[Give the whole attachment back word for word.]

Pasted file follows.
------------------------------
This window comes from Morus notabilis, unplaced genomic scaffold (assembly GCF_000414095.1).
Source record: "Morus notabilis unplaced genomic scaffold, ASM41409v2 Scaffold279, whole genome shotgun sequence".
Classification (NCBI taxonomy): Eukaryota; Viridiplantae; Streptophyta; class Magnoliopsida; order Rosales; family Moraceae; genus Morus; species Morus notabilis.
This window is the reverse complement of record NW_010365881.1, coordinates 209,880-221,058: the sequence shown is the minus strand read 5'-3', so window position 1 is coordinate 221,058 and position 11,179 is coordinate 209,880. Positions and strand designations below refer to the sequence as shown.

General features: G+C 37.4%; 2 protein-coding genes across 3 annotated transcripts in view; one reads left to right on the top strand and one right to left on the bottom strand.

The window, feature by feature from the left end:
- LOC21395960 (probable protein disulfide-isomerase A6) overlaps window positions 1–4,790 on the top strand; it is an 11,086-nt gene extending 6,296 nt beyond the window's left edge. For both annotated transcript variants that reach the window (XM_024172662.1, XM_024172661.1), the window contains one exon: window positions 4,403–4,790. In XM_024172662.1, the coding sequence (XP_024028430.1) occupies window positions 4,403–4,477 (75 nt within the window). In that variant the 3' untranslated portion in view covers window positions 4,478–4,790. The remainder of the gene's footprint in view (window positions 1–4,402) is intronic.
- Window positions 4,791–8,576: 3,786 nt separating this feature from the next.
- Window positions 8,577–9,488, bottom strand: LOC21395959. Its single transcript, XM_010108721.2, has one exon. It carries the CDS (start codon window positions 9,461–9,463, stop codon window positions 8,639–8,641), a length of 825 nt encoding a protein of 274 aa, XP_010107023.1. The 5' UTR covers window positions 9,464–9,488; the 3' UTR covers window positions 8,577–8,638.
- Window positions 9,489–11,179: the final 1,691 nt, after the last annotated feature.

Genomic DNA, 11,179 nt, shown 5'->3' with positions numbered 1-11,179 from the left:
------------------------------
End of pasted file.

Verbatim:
This window comes from Morus notabilis, unplaced genomic scaffold (assembly GCF_000414095.1).
Source record: "Morus notabilis unplaced genomic scaffold, ASM41409v2 Scaffold279, whole genome shotgun sequence".
Classification (NCBI taxonomy): Eukaryota; Viridiplantae; Streptophyta; class Magnoliopsida; order Rosales; family Moraceae; genus Morus; species Morus notabilis.
This window is the reverse complement of record NW_010365881.1, coordinates 209,880-221,058: the sequence shown is the minus strand read 5'-3', so window position 1 is coordinate 221,058 and position 11,179 is coordinate 209,880. Positions and strand designations below refer to the sequence as shown.

General features: G+C 37.4%; 2 protein-coding genes across 3 annotated transcripts in view; one reads left to right on the top strand and one right to left on the bottom strand.

The window, feature by feature from the left end:
- LOC21395960 (probable protein disulfide-isomerase A6) overlaps window positions 1–4,790 on the top strand; it is an 11,086-nt gene extending 6,296 nt beyond the window's left edge. For both annotated transcript variants that reach the window (XM_024172662.1, XM_024172661.1), the window contains one exon: window positions 4,403–4,790. In XM_024172662.1, the coding sequence (XP_024028430.1) occupies window positions 4,403–4,477 (75 nt within the window). In that variant the 3' untranslated portion in view covers window positions 4,478–4,790. The remainder of the gene's footprint in view (window positions 1–4,402) is intronic.
- Window positions 4,791–8,576: 3,786 nt separating this feature from the next.
- Window positions 8,577–9,488, bottom strand: LOC21395959. Its single transcript, XM_010108721.2, has one exon. It carries the CDS (start codon window positions 9,461–9,463, stop codon window positions 8,639–8,641), a length of 825 nt encoding a protein of 274 aa, XP_010107023.1. The 5' UTR covers window positions 9,464–9,488; the 3' UTR covers window positions 8,577–8,638.
- Window positions 9,489–11,179: the final 1,691 nt, after the last annotated feature.

Genomic DNA, 11,179 nt, shown 5'->3' with positions numbered 1-11,179 from the left: